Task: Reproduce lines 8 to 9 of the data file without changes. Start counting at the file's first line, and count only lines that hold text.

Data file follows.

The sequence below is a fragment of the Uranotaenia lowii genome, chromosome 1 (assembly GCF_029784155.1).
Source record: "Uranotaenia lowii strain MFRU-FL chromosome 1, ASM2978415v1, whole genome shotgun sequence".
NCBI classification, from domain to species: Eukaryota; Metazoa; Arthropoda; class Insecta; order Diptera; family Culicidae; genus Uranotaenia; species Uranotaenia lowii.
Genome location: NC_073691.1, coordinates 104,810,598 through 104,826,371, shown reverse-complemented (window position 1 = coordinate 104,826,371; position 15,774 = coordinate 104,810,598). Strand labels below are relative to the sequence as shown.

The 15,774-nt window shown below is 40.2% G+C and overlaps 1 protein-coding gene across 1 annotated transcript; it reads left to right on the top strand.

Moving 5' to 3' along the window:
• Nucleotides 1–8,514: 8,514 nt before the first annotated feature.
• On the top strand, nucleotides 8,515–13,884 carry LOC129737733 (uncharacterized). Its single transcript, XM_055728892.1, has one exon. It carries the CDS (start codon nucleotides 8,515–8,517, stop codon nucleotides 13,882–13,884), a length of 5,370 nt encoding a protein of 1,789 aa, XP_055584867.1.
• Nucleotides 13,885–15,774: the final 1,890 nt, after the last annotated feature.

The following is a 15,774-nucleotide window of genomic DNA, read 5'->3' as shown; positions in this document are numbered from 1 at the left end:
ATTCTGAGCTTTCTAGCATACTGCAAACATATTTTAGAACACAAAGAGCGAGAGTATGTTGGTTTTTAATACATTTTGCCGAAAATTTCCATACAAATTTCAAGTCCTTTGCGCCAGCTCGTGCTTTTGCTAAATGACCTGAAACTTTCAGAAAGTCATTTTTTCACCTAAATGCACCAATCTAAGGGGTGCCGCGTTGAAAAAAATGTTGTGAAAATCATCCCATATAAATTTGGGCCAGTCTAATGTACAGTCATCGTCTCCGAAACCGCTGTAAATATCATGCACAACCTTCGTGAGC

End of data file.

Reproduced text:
• On the top strand, nucleotides 8,515–13,884 carry LOC129737733 (uncharacterized). Its single transcript, XM_055728892.1, has one exon. It carries the CDS (start codon nucleotides 8,515–8,517, stop codon nucleotides 13,882–13,884), a length of 5,370 nt encoding a protein of 1,789 aa, XP_055584867.1.
• Nucleotides 13,885–15,774: the final 1,890 nt, after the last annotated feature.